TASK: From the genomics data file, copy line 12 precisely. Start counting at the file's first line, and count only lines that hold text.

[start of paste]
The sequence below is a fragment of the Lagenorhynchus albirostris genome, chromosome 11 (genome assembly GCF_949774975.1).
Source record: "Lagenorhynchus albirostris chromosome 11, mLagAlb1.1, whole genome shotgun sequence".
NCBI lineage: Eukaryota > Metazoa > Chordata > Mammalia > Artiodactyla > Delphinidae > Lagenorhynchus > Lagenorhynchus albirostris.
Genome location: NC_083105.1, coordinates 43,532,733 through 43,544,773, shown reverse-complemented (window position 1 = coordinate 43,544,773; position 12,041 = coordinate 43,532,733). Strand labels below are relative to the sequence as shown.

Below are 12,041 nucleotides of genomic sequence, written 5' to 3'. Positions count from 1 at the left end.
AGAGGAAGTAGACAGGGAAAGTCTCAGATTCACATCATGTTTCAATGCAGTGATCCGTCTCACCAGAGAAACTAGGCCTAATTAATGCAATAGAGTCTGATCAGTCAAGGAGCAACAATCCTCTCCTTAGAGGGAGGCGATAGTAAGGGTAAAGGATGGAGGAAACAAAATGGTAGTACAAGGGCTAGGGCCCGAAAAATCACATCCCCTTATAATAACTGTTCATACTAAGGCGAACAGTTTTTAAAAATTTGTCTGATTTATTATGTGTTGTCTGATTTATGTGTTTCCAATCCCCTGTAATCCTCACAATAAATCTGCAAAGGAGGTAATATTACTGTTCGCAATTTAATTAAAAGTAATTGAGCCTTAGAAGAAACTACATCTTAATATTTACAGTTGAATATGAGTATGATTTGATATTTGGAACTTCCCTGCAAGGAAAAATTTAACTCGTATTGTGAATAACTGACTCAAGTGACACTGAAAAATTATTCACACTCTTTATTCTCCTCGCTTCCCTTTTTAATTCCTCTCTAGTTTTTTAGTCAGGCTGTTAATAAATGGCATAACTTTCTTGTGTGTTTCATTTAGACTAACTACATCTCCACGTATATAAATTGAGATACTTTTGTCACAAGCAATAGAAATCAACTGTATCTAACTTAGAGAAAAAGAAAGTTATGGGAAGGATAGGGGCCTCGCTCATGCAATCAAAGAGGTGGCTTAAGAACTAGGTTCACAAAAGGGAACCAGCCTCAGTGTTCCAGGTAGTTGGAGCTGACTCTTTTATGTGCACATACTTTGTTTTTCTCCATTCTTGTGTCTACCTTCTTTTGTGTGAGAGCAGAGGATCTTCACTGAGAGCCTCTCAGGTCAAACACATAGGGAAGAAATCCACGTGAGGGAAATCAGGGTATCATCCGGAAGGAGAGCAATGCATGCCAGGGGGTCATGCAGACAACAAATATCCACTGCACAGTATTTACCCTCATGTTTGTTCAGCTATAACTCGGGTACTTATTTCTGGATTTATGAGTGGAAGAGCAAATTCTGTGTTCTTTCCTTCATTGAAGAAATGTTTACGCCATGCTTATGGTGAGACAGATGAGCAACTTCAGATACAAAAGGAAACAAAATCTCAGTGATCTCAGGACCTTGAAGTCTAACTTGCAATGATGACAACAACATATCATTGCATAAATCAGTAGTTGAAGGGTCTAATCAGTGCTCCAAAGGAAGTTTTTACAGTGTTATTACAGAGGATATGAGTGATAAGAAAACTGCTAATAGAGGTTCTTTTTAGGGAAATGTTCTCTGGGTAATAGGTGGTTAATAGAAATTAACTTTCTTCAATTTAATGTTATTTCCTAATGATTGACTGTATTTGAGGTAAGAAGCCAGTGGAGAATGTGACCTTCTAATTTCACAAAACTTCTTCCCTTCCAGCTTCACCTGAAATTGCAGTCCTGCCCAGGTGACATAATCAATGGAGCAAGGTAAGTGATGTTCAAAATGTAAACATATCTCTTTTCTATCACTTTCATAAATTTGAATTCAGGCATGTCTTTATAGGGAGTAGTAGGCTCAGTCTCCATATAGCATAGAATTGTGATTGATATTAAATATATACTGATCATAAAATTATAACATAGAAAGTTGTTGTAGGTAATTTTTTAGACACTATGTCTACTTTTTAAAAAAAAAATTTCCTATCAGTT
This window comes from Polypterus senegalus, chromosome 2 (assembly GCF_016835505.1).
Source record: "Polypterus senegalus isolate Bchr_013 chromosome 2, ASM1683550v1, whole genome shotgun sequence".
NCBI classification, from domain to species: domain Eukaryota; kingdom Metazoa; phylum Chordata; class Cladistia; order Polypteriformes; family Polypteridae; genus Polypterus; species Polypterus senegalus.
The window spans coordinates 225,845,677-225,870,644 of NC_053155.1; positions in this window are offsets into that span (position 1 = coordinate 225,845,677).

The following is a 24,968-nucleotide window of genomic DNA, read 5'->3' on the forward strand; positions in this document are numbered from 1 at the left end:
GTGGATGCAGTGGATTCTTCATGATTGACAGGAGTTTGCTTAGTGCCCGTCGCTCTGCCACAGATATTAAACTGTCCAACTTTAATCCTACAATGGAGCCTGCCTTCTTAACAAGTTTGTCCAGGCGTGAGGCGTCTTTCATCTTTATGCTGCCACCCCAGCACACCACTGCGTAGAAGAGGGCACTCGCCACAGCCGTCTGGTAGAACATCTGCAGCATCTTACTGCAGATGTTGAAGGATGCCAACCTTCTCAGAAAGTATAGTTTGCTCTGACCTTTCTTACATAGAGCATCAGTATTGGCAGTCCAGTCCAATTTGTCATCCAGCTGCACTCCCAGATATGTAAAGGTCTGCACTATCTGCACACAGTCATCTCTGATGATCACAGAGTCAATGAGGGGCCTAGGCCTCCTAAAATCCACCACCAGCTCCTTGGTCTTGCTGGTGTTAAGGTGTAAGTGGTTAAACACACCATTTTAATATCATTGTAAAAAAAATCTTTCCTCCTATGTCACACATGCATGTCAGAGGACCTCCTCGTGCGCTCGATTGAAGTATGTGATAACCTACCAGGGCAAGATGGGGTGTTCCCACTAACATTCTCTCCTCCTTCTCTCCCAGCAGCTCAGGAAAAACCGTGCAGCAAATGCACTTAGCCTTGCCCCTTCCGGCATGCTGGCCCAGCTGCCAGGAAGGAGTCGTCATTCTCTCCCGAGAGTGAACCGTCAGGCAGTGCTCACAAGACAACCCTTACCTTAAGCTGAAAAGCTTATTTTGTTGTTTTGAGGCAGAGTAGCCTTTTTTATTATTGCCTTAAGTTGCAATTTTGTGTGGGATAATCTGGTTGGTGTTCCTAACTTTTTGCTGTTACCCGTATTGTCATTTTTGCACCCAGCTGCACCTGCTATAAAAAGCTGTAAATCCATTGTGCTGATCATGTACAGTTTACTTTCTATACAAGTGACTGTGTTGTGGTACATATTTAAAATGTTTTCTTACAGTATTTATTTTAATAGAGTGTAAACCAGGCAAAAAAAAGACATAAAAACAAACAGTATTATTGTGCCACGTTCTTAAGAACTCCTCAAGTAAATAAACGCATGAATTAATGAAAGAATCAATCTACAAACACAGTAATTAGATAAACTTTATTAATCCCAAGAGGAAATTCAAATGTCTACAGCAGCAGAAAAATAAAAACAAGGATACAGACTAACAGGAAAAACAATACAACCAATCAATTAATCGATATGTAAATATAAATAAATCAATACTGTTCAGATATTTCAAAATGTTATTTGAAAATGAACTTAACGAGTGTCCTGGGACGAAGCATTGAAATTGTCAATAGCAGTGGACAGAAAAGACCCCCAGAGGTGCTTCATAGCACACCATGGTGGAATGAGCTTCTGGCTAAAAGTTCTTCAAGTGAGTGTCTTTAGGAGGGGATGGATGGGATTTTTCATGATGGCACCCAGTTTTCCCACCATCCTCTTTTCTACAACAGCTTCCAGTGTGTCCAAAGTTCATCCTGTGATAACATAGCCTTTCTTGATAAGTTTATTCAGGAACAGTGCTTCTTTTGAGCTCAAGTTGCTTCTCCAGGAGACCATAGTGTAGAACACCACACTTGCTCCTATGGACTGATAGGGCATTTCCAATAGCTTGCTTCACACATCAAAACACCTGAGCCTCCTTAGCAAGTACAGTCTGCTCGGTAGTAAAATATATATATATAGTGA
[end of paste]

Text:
GTGGATGCAGTGGATTCTTCATGATTGACAGGAGTTTGCTTAGTGCCCGTCGCTCTGCCACAGATATTAAACTGTCCAACTTTAATCCTACAATGGAGCCTGCCTTCTTAACAAGTTTGTCCAGGCGTGAGGCGTCTTTCATCTTTATGCTGCCACCCCAGCACACCACTGCGTAGAAGAGGGCACTCGCCACAGCCGTCTGGTAGAACATCTGCAGCATCTTACTGCAGATGTTGAAGGATGCCAACCTTCTCAGAAAGTATAGTTTGCTCTGACCTTTCTTACATAGAGCATCAGTATTGGCAGTCCAGTCCAATTTGTCATCCAGCTGCACTCCCAGATATGTAAAGGTCTGCACTATCTGCACACAGTCATCTCTGATGATCACAGAGTCAATGAGGGGCCTAGGCCTCCTAAAATCCACCACCAGCTCCTTGGTCTTGCTGGTGTTAAGGTGTAAGTGGTTAAACACACCATTTTAATATCATTGTAAAAAAAATCTTTCCTCCTATGTCACACATGCATGTCAGAGGACCTCCTCGTGCGCTCGATTGAAGTATGTGATAACCTACCAGGGCAAGATGGGGTGTTCCCACTAACATTCTCTCCTCCTTCTCTCCCAGCAGCTCAGGAAAAACCGTGCAGCAAATGCACTTAGCCTTGCCCCTTCCGGCATGCTGGCCCAGCTGCCAGGAAGGAGTCGTCATTCTCTCCCGAGAGTGAACCGTCAGGCAGTGCTCACAAGACAACCCTTACCTTAAGCTGAAAAGCTTATTTTGTTGTTTTGAGGCAGAGTAGCCTTTTTTATTATTGCCTTAAGTTGCAATTTTGTGTGGGATAATCTGGTTGGTGTTCCTAACTTTTTGCTGTTACCCGTATTGTCATTTTTGCACCCAGCTGCACCTGCTATAAAAAGCTGTAAATCCATTGTGCTGATCATGTACAGTTTACTTTCTATACAAGTGACTGTGTTGTGGTACATATTTAAAATGTTTTCTTACAGTATTTATTTTAATAGAGTGTAAACCAGGCAAAAAAAAGACATAAAAACAAACAGTATTATTGTGCCACGTTCTTAAGAACTCCTCAAGTAAATAAACGCATGAATTAATGAAAGAATCAATCTACAAACACAGTAATTAGATAAACTTTATTAATCCCAAGAGGAAATTCAAATGTCTACAGCAGCAGAAAAATAAAAACAAGGATACAGACTAACAGGAAAAACAATACAACCAATCAATTAATCGATATGTAAATATAAATAAATCAATACTGTTCAGATATTTCAAAATGTTATTTGAAAATGAACTTAACGAGTGTCCTGGGACGAAGCATTGAAATTGTCAATAGCAGTGGACAGAAAAGACCCCCAGAGGTGCTTCATAGCACACCATGGTGGAATGAGCTTCTGGCTAAAAGTTCTTCAAGTGAGTGTCTTTAGGAGGGGATGGATGGGATTTTTCATGATGGCACCCAGTTTTCCCACCATCCTCTTTTCTACAACAGCTTCCAGTGTGTCCAAAGTTCATCCTGTGATAACATAGCCTTTCTTGATAAGTTTATTCAGGAACAGTGCTTCTTTTGAGCTCAAGTTGCTTCTCCAGGAGACCATAGTGTAGAACACCACACTTGCTCCTATGGACTGATAGGGCATTTCCAATAGCTTGCTTCACACATCAAAACACCTGAGCCTCCTTAGCAAGTACAGTCTGCTCGGTAGTAAAATATATATATATAGTGA